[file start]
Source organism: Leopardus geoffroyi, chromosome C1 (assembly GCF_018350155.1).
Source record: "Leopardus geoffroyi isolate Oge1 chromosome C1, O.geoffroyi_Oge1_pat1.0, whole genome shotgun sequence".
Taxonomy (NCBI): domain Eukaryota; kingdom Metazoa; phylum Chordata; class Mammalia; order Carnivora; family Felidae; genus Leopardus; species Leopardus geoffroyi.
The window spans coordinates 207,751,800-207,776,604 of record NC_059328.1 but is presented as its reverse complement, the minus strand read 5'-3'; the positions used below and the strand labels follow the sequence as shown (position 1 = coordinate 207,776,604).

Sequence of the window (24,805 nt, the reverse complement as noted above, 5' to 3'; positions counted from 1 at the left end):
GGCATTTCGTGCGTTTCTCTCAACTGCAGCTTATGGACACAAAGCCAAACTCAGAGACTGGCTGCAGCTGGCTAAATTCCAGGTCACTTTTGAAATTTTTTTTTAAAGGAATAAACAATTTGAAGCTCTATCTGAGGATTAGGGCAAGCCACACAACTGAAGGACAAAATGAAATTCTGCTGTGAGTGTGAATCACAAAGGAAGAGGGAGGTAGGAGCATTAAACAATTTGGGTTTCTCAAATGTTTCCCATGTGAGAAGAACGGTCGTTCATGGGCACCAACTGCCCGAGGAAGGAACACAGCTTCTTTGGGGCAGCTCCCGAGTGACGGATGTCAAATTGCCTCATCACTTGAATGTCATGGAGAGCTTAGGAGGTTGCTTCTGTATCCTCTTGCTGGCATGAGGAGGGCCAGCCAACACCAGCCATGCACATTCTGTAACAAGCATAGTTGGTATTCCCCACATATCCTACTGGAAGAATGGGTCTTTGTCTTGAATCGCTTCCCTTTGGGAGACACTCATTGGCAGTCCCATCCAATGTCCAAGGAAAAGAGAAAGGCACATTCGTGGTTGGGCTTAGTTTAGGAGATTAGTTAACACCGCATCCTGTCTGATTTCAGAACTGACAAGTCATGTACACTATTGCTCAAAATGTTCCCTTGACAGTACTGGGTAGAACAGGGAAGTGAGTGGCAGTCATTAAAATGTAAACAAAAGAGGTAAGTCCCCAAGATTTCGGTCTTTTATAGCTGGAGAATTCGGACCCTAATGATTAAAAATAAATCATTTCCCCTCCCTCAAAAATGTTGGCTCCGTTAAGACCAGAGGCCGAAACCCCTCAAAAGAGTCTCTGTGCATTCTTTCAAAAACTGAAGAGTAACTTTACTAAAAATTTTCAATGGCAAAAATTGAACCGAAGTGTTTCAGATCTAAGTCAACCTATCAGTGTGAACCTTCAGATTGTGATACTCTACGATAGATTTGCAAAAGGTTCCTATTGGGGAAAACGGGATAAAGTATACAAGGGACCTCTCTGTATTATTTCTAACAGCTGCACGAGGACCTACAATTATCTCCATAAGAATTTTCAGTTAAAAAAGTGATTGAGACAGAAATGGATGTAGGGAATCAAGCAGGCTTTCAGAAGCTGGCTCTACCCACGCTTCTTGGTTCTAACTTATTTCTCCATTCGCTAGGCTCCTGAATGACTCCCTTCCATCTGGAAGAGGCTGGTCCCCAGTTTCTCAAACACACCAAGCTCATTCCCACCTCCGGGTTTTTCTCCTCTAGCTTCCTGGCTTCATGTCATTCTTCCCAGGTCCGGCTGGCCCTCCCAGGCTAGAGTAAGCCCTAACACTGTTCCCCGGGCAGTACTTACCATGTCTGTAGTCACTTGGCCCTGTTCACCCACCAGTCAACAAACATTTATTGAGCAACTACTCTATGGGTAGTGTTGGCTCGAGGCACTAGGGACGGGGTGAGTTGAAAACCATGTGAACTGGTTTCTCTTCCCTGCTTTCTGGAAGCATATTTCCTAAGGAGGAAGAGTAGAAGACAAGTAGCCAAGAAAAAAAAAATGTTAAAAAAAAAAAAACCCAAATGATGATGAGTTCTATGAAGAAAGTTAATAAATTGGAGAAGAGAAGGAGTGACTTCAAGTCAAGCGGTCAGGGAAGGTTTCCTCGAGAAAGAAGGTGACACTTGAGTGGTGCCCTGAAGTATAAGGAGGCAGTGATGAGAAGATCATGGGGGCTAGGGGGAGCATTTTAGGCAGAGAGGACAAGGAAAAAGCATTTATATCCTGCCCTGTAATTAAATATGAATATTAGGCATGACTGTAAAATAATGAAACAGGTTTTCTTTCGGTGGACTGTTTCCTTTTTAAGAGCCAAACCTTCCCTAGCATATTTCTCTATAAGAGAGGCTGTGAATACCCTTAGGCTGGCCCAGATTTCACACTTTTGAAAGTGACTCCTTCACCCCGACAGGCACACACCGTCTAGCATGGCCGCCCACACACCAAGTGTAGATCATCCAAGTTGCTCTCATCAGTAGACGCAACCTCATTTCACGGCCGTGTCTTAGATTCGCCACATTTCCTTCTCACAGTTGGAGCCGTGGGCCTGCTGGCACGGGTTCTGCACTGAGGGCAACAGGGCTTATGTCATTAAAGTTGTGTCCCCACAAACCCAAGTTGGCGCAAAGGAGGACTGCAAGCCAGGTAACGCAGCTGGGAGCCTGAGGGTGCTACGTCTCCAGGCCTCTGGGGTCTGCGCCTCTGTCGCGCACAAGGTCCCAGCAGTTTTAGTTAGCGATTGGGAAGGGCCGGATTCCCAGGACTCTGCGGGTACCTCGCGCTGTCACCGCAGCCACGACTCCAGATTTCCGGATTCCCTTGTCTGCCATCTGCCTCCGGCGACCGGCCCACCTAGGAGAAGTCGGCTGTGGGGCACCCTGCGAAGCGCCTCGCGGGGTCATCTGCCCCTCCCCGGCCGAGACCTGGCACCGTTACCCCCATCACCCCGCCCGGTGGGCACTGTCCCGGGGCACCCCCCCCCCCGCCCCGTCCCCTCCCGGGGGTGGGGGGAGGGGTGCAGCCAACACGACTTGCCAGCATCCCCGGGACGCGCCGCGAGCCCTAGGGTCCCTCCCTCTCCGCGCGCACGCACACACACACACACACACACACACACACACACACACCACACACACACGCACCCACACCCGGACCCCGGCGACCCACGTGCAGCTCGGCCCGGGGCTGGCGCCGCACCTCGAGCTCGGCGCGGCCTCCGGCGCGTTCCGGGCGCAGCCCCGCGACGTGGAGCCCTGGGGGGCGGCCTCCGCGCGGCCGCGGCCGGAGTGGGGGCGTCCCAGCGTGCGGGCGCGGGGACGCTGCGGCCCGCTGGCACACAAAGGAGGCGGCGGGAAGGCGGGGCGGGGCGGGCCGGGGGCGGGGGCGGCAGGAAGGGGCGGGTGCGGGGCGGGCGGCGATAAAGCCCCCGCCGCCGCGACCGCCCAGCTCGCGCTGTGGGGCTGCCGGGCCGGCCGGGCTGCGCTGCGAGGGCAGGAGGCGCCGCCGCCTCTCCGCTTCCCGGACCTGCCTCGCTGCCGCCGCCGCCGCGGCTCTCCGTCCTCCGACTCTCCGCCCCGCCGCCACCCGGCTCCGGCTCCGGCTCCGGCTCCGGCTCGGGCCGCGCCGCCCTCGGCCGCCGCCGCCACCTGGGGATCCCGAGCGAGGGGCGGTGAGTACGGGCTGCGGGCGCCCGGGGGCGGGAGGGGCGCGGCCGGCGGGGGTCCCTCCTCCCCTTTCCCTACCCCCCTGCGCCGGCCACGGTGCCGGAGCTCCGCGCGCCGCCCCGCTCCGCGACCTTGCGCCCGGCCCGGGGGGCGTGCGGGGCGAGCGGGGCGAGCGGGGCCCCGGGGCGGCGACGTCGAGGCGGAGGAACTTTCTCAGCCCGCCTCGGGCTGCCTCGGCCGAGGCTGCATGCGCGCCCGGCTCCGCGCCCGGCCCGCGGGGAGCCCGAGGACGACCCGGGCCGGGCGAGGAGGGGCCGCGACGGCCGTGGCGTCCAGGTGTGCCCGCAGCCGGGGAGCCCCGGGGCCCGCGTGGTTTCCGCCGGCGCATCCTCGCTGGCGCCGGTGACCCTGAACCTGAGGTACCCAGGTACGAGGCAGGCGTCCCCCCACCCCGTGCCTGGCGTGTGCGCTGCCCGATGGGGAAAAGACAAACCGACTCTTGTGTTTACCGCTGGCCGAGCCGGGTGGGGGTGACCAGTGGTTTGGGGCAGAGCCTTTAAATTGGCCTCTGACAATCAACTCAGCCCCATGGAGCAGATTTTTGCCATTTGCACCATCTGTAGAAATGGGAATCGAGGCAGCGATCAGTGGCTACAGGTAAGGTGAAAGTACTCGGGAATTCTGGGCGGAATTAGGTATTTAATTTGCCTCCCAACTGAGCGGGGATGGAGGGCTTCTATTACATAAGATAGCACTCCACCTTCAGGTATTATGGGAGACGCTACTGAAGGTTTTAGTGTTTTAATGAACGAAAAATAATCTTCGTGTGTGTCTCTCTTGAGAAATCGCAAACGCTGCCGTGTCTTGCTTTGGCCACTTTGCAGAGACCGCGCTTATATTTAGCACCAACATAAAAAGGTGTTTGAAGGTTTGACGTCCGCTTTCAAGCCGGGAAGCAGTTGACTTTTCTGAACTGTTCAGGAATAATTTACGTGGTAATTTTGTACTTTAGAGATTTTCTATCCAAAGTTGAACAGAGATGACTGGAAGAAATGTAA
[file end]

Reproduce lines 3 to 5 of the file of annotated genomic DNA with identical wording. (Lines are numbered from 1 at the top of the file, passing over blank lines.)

Taxonomy (NCBI): domain Eukaryota; kingdom Metazoa; phylum Chordata; class Mammalia; order Carnivora; family Felidae; genus Leopardus; species Leopardus geoffroyi.
The window spans coordinates 207,751,800-207,776,604 of record NC_059328.1 but is presented as its reverse complement, the minus strand read 5'-3'; the positions used below and the strand labels follow the sequence as shown (position 1 = coordinate 207,776,604).

Sequence of the window (24,805 nt, the reverse complement as noted above, 5' to 3'; positions counted from 1 at the left end):